Your stats

Traffic and visitor statistics are available for stories you publish on Medium.

Accessing your stats

Desktop iOS Android
  1. Click on your profile picture in the top-right corner of the page.
  2. Click Stats.

The bar graph represents traffic over the last thirty days. You can go back to the previous thirty days or click on the title of an individual story to see that story's traffic for the last thirty days.

Views vs. reads

Views are the number of visitors who clicked on a story's page, while Reads tells you how many viewers have read the entire story (an estimate).


Fans represent the number of unique readers who clapped for this story.


For each story you’ve published, you can click “Details” to understand more about the audience for that story.


At the top of the details page, you’ll see a summary of the story’s performance to date, including “Total Views” (all-time visits to your story) and “Read Ratio” (an estimate of the percentage of viewers that reached the end of your story).

If you published the story through our Partner Program, you’ll also see the “Lifetime Earnings” (how much money it’s earned as of the previous Sunday) and a list of the topics that your story was distributed in by our curators. (Our team of curators review every Partner Program story and — if they meet our editorial standards — distribute them in Topics, which power Medium’s personalized recommendations to readers.)



Below the summary, you’ll see a visualization of your traffic over the past 30 days. You can hover over any date to see how many views you received on that day. On each day, you’ll see a breakdown of how many views came from Medium distribution (dark green) — our app, homepage, and emails, and through Medium's Facebook and Twitter accounts — and how much came from external traffic off-Medium (light green).


Views by Traffic Source

Here, you’ll see a breakdown of your traffic sources. You’ll see an aggregate number of views that came from Medium’s distribution — and then a list of your top external sources of views. You can click on “,” “,” or “” to search those platforms for posts that include a link your story.


If you published your story through the Partner Program, you’ll also see the number of views that came from your personal Friend Link. Friend Links are special links that you can use to give your readers free access to a story you publish behind our metered paywall.

Your Readers’ Interests

To help you understand your audience more fully, here, you’ll see a chart that shows the topics that the readers of this story are most interested in. The listed percentages are the proportion of logged-in viewers of the story who follow each topic. You can use this data to decide what you might want to write about next and to see whether you’re reaching your intended audience. Note: to protect reader privacy, we will not show this data unless your story has reached a certain threshold of logged-in readers.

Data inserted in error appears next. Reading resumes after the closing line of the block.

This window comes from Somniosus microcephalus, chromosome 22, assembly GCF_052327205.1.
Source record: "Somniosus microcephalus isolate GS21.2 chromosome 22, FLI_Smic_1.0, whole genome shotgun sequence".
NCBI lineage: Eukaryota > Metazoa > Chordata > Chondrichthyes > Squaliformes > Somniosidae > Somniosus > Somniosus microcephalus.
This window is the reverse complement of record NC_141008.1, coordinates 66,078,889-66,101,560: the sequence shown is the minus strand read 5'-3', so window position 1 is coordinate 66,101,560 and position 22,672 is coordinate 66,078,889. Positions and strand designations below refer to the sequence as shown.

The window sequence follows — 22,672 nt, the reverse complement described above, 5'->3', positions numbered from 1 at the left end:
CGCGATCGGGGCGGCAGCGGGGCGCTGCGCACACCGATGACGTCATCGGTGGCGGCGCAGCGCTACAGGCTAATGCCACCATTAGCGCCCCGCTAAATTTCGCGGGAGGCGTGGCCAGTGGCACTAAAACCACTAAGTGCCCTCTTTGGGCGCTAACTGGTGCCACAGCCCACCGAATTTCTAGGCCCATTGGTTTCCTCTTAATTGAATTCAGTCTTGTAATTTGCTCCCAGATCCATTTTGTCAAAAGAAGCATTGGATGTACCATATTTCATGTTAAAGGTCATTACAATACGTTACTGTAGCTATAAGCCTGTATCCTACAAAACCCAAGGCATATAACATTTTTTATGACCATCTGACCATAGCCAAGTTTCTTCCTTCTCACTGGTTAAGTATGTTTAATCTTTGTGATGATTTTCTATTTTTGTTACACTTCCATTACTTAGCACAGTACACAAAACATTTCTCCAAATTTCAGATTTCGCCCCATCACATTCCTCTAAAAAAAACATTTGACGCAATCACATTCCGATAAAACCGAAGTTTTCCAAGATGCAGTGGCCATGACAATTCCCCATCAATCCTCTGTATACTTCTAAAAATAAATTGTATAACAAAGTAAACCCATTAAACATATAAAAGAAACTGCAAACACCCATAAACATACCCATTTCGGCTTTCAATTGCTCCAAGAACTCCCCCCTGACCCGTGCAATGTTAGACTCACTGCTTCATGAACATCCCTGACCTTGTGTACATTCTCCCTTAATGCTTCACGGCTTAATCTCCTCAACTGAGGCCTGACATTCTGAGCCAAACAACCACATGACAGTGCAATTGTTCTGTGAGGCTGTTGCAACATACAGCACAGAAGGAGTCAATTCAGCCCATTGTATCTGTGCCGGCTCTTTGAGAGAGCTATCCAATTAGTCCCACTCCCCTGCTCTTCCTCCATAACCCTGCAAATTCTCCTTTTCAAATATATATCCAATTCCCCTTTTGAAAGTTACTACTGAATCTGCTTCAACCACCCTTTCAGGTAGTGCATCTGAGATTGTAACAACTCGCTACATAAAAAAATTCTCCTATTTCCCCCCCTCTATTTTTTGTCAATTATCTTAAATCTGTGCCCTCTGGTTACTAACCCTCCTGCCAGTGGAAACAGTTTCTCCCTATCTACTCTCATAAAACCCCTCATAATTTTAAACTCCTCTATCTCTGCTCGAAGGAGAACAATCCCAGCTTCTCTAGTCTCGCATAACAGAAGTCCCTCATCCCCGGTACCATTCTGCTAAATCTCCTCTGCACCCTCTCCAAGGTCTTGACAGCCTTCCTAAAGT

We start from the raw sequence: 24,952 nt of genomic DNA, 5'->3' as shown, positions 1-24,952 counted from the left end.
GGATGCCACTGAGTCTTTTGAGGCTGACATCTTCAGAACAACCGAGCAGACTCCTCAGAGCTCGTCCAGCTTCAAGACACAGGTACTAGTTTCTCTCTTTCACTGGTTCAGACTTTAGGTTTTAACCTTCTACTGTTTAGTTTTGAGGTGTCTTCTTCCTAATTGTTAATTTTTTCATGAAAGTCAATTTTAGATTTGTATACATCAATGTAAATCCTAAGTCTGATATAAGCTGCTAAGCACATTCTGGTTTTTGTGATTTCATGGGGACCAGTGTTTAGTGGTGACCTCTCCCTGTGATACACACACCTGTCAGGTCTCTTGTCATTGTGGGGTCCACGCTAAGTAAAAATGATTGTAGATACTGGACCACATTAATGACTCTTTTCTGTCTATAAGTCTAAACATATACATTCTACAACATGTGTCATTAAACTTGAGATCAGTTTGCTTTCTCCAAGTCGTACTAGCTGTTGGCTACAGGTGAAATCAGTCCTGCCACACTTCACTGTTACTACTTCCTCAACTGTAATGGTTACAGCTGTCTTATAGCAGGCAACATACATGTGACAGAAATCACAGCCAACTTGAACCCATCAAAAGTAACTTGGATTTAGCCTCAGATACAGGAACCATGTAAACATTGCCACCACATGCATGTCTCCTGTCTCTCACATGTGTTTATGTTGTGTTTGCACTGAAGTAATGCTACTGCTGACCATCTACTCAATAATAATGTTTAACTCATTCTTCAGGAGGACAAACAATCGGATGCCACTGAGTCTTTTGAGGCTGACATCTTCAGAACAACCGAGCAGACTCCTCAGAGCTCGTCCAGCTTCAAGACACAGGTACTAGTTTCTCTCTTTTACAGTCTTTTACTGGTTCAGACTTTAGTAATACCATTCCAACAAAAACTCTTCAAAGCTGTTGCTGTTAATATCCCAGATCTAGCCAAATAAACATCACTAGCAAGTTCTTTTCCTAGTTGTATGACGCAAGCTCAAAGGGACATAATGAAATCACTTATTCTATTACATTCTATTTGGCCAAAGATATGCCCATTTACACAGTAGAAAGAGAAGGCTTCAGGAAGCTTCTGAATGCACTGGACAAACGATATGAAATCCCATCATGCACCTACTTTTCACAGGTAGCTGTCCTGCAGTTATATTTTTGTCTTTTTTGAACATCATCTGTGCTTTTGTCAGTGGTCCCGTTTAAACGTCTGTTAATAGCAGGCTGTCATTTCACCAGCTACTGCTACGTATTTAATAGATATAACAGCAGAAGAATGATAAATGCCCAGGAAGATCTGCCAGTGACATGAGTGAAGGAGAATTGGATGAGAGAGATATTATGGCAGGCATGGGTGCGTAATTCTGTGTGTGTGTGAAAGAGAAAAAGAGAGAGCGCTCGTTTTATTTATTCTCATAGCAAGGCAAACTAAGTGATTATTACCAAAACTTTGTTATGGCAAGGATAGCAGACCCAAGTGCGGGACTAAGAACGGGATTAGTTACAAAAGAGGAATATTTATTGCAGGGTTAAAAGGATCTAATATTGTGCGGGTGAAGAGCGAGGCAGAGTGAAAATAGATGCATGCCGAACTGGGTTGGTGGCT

Note: The story details page can be accessed from mobile apps by going to your profile, tapping Stats, and then tapping on the story title.

Common questions

Why did I see a change in my stats?

There are two reasons why you may observe slight changes to your stats over time.

First, if the account of a user who engages (views, claps, etc.) with your story is deleted or suspended, then the engagement will also be removed. This can cause changes in your stats months or even years after the original engagement.

Second, you may see fluctuations in your recent stats based on the way that we calculate and provide real-time stats. This does not reflect a change in the actual metrics, but rather is a temporary side effect when tracking live stats. Below is an explanation:

We maintain two sources of stats for your stories:

  1. The first is a stable, long-term count of all engagement throughout time.
  2. The second is a short-term count that is updated in real-time. This real-time count has not yet been processed through robust deduplication checks and other safeguards.

Every hour, recent engagement on your post from the last hour is processed and converted from the short-term count into the long-term stable count. During this processing, we may identify duplicate or erroneous counts of the same clap or read. Therefore, the long-term stable count for that time period may end up differing slightly from the short-term count you previously saw. You will not observe fluctuations to your stats for a given time period in the long run, except in the case of user account deletion mentioned above.

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